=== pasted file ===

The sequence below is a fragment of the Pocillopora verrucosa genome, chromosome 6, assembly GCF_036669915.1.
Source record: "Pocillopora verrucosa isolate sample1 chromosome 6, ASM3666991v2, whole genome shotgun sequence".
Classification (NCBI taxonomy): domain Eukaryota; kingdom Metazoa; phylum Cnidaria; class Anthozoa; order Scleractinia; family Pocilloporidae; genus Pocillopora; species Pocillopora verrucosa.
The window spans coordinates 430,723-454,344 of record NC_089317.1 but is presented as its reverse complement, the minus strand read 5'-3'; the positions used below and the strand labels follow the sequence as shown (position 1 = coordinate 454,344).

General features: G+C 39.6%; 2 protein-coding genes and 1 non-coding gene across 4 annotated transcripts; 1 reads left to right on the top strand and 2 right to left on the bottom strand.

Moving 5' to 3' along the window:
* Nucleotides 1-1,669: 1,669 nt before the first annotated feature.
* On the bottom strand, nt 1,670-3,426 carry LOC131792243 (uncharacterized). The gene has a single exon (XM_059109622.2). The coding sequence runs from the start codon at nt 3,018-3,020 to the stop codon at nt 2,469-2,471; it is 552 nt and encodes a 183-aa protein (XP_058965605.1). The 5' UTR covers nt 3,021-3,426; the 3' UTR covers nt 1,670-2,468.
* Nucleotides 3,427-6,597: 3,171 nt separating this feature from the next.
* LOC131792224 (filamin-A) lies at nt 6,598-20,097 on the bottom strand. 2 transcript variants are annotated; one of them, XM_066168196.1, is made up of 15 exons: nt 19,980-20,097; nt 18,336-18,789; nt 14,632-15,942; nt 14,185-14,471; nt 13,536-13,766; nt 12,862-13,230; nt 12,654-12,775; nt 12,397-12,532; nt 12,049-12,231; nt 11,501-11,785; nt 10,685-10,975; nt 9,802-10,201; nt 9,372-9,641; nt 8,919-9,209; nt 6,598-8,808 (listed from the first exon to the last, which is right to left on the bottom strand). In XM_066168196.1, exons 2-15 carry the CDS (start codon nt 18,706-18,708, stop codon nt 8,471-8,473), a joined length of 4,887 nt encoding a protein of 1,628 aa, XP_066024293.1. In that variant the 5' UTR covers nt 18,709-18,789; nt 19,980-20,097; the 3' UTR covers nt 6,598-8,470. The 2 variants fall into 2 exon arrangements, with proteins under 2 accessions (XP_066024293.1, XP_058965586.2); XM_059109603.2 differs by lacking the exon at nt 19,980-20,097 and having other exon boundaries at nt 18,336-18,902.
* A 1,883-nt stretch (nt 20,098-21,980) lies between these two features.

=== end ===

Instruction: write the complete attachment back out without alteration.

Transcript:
The sequence below is a fragment of the Pocillopora verrucosa genome, chromosome 6, assembly GCF_036669915.1.
Source record: "Pocillopora verrucosa isolate sample1 chromosome 6, ASM3666991v2, whole genome shotgun sequence".
Classification (NCBI taxonomy): domain Eukaryota; kingdom Metazoa; phylum Cnidaria; class Anthozoa; order Scleractinia; family Pocilloporidae; genus Pocillopora; species Pocillopora verrucosa.
The window spans coordinates 430,723-454,344 of record NC_089317.1 but is presented as its reverse complement, the minus strand read 5'-3'; the positions used below and the strand labels follow the sequence as shown (position 1 = coordinate 454,344).

General features: G+C 39.6%; 2 protein-coding genes and 1 non-coding gene across 4 annotated transcripts; 1 reads left to right on the top strand and 2 right to left on the bottom strand.

Moving 5' to 3' along the window:
* Nucleotides 1-1,669: 1,669 nt before the first annotated feature.
* On the bottom strand, nt 1,670-3,426 carry LOC131792243 (uncharacterized). The gene has a single exon (XM_059109622.2). The coding sequence runs from the start codon at nt 3,018-3,020 to the stop codon at nt 2,469-2,471; it is 552 nt and encodes a 183-aa protein (XP_058965605.1). The 5' UTR covers nt 3,021-3,426; the 3' UTR covers nt 1,670-2,468.
* Nucleotides 3,427-6,597: 3,171 nt separating this feature from the next.
* LOC131792224 (filamin-A) lies at nt 6,598-20,097 on the bottom strand. 2 transcript variants are annotated; one of them, XM_066168196.1, is made up of 15 exons: nt 19,980-20,097; nt 18,336-18,789; nt 14,632-15,942; nt 14,185-14,471; nt 13,536-13,766; nt 12,862-13,230; nt 12,654-12,775; nt 12,397-12,532; nt 12,049-12,231; nt 11,501-11,785; nt 10,685-10,975; nt 9,802-10,201; nt 9,372-9,641; nt 8,919-9,209; nt 6,598-8,808 (listed from the first exon to the last, which is right to left on the bottom strand). In XM_066168196.1, exons 2-15 carry the CDS (start codon nt 18,706-18,708, stop codon nt 8,471-8,473), a joined length of 4,887 nt encoding a protein of 1,628 aa, XP_066024293.1. In that variant the 5' UTR covers nt 18,709-18,789; nt 19,980-20,097; the 3' UTR covers nt 6,598-8,470. The 2 variants fall into 2 exon arrangements, with proteins under 2 accessions (XP_066024293.1, XP_058965586.2); XM_059109603.2 differs by lacking the exon at nt 19,980-20,097 and having other exon boundaries at nt 18,336-18,902.
* A 1,883-nt stretch (nt 20,098-21,980) lies between these two features.